Source: Biogeosciences
Authors: Elizabeth D. LaBone et al.
DOI: 10.5194/bg-2020-51

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Multi-agency report highlights increasing signs and impacts of climate change in atmosphere, land and oceans

"New York / Geneva, 10 March 2020 - The tell-tale physical signs of climate change such as increasing land and ocean heat, accelerating sea level rise and melting ice are highlighted in a new report compiled by the World Meteorological Organization and an extensive network of partners. It documents impacts of weather and climate events on socio-economic development, human health, migration and displacement, food security and land and marine ecosystems. [...]"

Source: World Meteorological Organization (WMO)

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Uncovering diversity and metabolic spectrum of animals in dead zone sediments

Abstract.

"Ocean deoxygenation driven by global warming and eutrophication is a primary concern for marine life. Resistant animals may be present in dead zone sediments, however there is lack of information on their diversity and metabolism. Here we combined geochemistry, microscopy, and RNA-seq for estimating taxonomy and functionality of micrometazoans along an oxygen gradient in the largest dead zone in the world.  [...]"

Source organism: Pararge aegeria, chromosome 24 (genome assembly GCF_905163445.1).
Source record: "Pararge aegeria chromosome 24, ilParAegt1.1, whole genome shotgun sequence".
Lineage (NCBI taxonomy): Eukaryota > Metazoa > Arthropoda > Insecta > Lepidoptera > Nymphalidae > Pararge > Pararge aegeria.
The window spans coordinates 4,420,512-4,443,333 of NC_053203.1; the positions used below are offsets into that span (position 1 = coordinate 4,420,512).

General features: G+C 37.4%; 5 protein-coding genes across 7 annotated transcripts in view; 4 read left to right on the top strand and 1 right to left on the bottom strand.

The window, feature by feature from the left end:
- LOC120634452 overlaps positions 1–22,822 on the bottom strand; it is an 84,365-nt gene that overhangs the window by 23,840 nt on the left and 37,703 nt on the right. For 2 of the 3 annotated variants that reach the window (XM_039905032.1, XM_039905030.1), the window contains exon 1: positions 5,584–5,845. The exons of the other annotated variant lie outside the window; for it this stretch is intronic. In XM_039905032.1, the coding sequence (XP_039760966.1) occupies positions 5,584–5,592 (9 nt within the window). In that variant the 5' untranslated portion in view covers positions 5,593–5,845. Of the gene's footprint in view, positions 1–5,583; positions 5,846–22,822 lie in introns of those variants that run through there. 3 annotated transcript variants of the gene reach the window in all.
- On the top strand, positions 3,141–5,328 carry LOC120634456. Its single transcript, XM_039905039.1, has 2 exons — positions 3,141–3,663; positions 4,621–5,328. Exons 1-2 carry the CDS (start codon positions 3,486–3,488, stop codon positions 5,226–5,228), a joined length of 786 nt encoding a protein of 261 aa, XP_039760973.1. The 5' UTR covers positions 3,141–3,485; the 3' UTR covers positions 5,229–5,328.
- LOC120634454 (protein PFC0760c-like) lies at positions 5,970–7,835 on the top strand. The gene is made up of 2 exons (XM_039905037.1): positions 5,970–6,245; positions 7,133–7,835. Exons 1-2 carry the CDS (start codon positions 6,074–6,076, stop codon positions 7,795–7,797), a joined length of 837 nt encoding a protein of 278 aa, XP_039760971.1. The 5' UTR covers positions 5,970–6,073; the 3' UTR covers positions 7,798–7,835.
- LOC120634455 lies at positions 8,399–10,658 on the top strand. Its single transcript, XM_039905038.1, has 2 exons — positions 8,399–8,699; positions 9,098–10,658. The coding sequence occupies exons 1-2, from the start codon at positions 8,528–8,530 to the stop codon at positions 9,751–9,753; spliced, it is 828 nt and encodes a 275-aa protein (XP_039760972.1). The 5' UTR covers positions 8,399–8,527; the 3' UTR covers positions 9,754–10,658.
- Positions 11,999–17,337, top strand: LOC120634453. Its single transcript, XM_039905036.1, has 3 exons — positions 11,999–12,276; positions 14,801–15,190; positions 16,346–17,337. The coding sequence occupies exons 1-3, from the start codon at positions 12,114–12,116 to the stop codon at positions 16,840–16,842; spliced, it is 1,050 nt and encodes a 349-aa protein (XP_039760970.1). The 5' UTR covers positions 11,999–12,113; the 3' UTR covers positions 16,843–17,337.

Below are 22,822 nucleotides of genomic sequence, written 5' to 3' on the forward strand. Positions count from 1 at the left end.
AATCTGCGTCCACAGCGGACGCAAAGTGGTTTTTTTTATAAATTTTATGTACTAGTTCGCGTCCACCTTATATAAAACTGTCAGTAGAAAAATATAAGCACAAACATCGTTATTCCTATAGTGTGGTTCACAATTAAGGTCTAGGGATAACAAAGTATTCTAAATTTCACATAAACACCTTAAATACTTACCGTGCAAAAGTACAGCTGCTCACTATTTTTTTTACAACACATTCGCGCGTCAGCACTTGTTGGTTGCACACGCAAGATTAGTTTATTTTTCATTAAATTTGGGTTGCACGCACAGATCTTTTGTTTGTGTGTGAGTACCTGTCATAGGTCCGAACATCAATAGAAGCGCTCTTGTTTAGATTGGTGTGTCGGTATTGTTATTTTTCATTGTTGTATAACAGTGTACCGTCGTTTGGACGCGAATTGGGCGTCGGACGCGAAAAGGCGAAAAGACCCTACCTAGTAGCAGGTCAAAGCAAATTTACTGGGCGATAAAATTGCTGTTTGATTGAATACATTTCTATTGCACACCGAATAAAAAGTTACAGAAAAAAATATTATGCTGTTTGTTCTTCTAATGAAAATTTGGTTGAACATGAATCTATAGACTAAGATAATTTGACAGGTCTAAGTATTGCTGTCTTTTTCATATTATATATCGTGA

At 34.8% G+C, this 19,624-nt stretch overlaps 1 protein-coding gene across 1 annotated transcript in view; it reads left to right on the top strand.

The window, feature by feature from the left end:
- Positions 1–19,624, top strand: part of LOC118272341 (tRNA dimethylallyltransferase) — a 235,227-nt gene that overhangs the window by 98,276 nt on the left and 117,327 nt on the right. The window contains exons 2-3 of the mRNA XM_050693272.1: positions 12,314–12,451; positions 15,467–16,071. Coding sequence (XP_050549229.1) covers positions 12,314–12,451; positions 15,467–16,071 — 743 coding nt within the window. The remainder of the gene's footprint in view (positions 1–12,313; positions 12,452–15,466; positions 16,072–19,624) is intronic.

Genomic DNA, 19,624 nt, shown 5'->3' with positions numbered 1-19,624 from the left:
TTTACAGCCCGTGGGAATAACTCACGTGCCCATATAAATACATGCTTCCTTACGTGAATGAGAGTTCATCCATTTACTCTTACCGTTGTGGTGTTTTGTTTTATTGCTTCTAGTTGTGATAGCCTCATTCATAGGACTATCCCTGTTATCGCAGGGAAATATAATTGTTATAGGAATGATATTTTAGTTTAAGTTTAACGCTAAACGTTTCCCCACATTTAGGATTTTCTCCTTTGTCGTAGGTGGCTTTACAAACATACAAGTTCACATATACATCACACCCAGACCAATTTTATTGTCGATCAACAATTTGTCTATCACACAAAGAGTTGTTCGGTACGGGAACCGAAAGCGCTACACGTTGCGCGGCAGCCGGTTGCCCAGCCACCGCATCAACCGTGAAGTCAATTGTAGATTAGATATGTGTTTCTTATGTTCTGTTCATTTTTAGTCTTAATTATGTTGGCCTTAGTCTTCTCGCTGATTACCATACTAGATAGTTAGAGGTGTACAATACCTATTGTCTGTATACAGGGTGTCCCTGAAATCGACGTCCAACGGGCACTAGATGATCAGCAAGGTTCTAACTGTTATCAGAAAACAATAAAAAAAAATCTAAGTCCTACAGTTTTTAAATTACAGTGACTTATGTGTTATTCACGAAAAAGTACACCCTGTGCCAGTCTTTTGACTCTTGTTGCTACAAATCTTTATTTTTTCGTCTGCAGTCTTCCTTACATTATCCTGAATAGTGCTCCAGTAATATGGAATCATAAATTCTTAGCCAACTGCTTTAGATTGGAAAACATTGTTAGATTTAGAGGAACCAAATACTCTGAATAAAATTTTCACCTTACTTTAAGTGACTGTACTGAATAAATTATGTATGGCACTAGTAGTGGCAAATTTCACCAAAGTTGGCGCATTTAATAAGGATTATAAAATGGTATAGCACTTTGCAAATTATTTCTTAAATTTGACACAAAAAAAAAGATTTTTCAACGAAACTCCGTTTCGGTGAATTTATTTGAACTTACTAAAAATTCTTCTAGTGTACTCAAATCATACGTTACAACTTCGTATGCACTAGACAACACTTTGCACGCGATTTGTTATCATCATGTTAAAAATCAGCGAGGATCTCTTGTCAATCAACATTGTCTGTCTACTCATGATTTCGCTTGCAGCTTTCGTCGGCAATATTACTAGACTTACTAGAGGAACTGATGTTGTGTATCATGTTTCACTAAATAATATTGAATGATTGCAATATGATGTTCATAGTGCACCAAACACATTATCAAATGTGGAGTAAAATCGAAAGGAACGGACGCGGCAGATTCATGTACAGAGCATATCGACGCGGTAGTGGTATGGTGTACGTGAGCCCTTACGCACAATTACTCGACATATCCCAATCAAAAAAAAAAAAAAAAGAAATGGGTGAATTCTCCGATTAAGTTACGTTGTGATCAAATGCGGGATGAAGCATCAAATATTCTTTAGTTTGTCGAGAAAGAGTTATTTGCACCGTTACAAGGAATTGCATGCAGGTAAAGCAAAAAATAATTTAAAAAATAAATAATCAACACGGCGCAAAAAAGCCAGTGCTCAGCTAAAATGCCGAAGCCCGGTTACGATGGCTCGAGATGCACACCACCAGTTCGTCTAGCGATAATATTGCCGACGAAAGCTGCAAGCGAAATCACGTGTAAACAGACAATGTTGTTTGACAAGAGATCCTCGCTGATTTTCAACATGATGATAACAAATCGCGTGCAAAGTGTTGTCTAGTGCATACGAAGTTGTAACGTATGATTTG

Source: Communications Biology
Authors: Elias Broman et al.
DOI: 10.1038/s42003-020-0822-7

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Even fish at the bottom of the ocean can’t escape climate change

"The fish that live at the bottom of the sea are a hardy bunch. They’re adapted to handle crushing pressure, little to no sunlight, and a meager supply of food. But these otherwise gritty fish are also very sensitive to changes in the climate of the water around them, a new study suggests.

Scientists surveyed different patches of seafloor in the Gulf of California and saw that variations in temperature and oxygen levels had a huge impact on whether the fish community was thriving or sparse. In particular, the researchers found that one specific combination—warmer waters mixed with low oxygen levels—didn’t bode well for deep sea fish. This means that these creatures are likely to be vulnerable to the impacts of climate change, the researchers reported March 5 in Marine Ecology Progress Series. [...]"

Source: Popular Science
 

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Special issue | Ocean deoxygenation: drivers and consequences – past, present and future (BG/CP/OS inter-journal SI)

Special issue jointly organized between Biogeosciences, Climate of the Past, and Ocean Science.